The act exempts from the registration requirement temporary food establishments and farmers' markets. Existing DPH regulations require temporary food establishments to obtain a permit of up to 14 days if required by local ordinance. By law, farmers' markets may obtain one permit from a municipality and use it at any location in the state.
The act specifies that its provisions do not limit the authority of the agriculture commissioner or local health director to require farmers to comply with farmers' market laws.
Classification and Inspection of Food Establishments
The act retains the four classifications of food establishments in existing DPH regulations, but it modifies their definitions as shown in Table 1. As under existing regulations, the act requires local health directors to annually review a food establishment's classification.
Table 1: Food Establishment Classifications
Under Existing DPH Regulations (Conn. Agencies Regs., § 19-13-B42(s)(3))
Under the Act
Class 1 establishment
Food establishment with commercially prepackaged foods, hot or cold beverages, or both; does not include preparation, cooking, or hot holding of potentially hazardous foods, except that commercially packaged pre-cooked foods may be heated and served in the original package within four hours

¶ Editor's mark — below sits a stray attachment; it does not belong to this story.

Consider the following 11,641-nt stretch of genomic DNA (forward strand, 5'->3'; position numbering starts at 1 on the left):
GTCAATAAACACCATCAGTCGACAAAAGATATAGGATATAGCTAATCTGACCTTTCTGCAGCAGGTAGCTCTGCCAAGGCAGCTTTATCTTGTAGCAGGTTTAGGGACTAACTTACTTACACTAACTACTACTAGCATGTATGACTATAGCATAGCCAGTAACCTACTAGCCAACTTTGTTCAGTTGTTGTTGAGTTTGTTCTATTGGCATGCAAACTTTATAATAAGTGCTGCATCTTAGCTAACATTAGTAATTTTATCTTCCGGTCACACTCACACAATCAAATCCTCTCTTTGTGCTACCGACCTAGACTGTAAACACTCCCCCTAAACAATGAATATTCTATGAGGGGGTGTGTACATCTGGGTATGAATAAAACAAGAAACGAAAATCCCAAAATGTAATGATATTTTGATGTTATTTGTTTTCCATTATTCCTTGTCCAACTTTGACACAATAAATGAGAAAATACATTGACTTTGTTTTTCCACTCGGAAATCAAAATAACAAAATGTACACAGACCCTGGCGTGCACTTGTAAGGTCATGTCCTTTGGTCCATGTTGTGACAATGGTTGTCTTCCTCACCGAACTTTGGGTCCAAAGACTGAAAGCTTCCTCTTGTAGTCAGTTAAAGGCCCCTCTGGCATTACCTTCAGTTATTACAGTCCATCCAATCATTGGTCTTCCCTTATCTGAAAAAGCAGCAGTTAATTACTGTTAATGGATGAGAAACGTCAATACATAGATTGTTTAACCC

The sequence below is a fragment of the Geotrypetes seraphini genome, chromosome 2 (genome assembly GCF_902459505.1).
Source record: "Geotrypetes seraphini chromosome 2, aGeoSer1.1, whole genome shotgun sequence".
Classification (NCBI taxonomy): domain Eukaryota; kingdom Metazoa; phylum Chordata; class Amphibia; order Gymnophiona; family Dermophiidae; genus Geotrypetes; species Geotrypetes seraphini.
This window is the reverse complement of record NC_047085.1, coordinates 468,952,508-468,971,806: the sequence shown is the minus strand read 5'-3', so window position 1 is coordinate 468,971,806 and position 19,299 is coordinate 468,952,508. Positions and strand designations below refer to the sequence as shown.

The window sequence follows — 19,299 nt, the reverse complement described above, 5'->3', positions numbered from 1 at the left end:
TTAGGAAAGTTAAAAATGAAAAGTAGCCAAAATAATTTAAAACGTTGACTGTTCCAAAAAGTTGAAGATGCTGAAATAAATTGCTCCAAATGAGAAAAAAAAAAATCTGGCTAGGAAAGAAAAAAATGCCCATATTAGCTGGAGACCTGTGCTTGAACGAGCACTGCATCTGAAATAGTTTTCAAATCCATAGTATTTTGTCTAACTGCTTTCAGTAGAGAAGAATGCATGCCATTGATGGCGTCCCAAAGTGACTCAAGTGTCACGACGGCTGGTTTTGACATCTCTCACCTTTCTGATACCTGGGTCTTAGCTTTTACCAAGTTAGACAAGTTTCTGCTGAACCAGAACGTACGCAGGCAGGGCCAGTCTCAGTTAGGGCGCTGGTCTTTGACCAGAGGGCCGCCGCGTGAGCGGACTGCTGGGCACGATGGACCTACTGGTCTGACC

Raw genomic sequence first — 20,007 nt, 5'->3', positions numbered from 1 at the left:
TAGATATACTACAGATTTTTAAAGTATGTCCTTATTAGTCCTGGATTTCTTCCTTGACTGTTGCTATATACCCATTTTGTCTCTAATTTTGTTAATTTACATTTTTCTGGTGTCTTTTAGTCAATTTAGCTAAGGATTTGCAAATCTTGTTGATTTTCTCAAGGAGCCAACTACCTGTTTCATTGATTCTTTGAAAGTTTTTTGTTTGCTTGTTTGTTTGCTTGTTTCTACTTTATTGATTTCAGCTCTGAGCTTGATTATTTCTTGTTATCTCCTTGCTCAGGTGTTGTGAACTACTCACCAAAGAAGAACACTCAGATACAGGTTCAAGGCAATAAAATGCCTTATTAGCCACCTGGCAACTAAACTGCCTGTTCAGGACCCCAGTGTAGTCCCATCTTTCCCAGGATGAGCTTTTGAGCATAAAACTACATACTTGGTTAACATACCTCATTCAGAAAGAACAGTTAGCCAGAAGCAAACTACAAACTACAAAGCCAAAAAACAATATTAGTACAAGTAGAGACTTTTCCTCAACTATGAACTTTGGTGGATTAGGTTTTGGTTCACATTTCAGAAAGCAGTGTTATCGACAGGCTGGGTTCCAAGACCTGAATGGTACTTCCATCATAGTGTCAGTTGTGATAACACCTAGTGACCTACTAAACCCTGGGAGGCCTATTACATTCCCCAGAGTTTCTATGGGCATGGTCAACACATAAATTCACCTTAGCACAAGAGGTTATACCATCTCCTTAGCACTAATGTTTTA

Food establishment that only offers for retail sale (1) prepackaged food or food prepared in the establishment that is not time- or temperature-controlled for safety or (2) commercially processed food that is time- or temperature-controlled for safety, heated for hot holding, but not permitted to be cooled
Class 2 establishment
Food establishment using cold or ready-to-eat commercially processed food needing no further heat treatment, hot or cold beverages, or both; does not include cooking, heating, or hot holding of potentially hazardous foods, except that commercially packaged pre-cooked foods may be heated and served in the original package within four hours and commercially precooked hot dogs, kielbasa, and soup may be heated if transferred directly out of the original package and served within four hours